If you are familiar with the techniques of refactoring switch statements, you make be shaking your head by now saying, “that guy is wrong, he needs to use a factory.”  Okay, well now we are going to do it.

In the data-to-action refactoring, I opted for the simplest solution that can work, instead of trying to over solve the problem by adding complexity in the form of a factory.

But, what happens when you have multiple switch statements in your code that operate on the same set of data?

switch (move)
{
    case "Up": MoveUp();
        break;
    case "Down": MoveDown();
        break;
    case "Left": MoveLeft();
        break;
    case "Right": MoveRight();
        break;
    case "Combo":
        MoveUp();
        MoveUp();
        MoveDown();
        MoveDown();
        break;
}

// ... somewhere else

switch (move)
{
    case "Up":
        moveName = "Basic Up Move";
        break;
    case "Down":
        moveName = "Basic Down Move";
        break;
    case "Left":
        moveName = "Basic Left Move";
        break;
    case "Right":
        moveName = "Basic Right Move";
        break;
    case "Combo":
        moveName = "Up Up Down Down Combo Move";
        break;
}

Sure, we could refactor these both into maps or dictionaries.  But what will happen when we try and add a new move?  We’ll have to remember to add logic in both places or we’ll have a problem.  In the prior example we recognized that data was being mapped to an action, so we represented that as succinctly in code as possible.

In this example, the same data is being mapped to some data that describes a move and actions to perform.  We need some way to house these attributes that belong to the data we are switching on together, and we would like to have this all in one place, so we don’t have to change the code in multiple places.

Our best solution here is to use a factory that gives us the right kind of object that implements the behavior that should be tied to the data we are currently switching on.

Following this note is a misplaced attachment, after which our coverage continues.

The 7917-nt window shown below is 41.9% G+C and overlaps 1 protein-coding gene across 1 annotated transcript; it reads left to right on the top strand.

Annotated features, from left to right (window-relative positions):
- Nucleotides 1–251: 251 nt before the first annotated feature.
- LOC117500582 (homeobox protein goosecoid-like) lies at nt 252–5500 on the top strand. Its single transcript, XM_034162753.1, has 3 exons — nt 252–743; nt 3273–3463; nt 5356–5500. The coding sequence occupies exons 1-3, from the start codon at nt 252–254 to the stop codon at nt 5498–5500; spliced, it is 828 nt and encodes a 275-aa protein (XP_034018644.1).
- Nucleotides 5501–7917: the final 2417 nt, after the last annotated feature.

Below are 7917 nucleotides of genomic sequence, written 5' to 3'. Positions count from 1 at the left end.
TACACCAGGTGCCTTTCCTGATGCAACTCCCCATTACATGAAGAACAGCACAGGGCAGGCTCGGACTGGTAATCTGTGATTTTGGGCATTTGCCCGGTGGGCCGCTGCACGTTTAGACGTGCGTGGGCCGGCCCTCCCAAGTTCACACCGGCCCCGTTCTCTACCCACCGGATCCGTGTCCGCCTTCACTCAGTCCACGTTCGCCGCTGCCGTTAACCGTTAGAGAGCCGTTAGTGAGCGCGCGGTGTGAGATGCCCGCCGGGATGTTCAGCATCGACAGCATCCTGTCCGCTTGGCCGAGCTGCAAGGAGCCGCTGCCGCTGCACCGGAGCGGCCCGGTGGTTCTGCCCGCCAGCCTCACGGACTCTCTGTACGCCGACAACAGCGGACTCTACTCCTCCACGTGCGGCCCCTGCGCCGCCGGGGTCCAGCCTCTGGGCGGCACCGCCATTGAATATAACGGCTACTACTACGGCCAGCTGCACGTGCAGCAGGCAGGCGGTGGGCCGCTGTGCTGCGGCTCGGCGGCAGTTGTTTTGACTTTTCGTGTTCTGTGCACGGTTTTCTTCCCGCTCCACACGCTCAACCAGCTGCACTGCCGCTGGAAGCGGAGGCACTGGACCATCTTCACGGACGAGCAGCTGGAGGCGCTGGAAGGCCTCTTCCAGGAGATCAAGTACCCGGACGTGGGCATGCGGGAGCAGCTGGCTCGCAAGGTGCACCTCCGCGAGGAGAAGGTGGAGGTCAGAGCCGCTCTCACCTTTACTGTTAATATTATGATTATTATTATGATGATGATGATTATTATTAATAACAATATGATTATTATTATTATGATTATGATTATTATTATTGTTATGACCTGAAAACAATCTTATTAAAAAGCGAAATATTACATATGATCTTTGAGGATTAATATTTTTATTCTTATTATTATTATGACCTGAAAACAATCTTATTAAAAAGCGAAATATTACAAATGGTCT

public interface IMove
{
    void DoMove();
    string GetFriendlyName();
}

public class UpMove : IMove
{
    public void DoMove()
    {
        // Do the move
    }

    public string GetFriendlyName()
    {
        return "Basic Up Move";
    }
}

public static class MoveFactory
{
    private static Dictionary<string, Func<IMove>> moveMap = new Dictionary<string, Func<IMove>>()
    {
        {"Up", () => { return new UpMove(); }},
        {"Down", () => { return new DownMove(); }},
        {"Left", () => { return new LeftMove(); }}
        // ...
    };

    public static IMove CreateMoveFromName(string name)
    {
        return moveMap[name]();
    }
}

You can see here that we are creating a factory which contains a dictionary which maps a move name to what kind of object to create.  Each move implements a common IMove interface.  (I only show some of the implementation here.)

Now in our code we can replace those switch statements with polymorphic behavior from our object returned from the factory.

IMove move = MoveFactory.CreateMoveFromName(name);
move.DoMove();
String friendlyName = move.GetFriendlyName();

The nice thing about this implementation is that if we try to add a new move the IMove interface will require us to implement all the proper methods.  We make a change in one place and the compiler reminds us what we need to do.

Don’t jump straight to the factory

You may have heard the argument between using a factory or a dictionary to refactor switch statements before.  What I am trying to show in this blog post is that it depends on your situation.

The simplest solution is a dictionary or map.  Once you have a second place you are mapping the same data, you should move to a factory.  The factory then contains the mapping between a piece of data and a class.

I also wanted to note here that I didn’t use enumerations.  In real code you should.  I avoided them here to prevent adding one more layer of abstraction so that my example would not require as much explanation.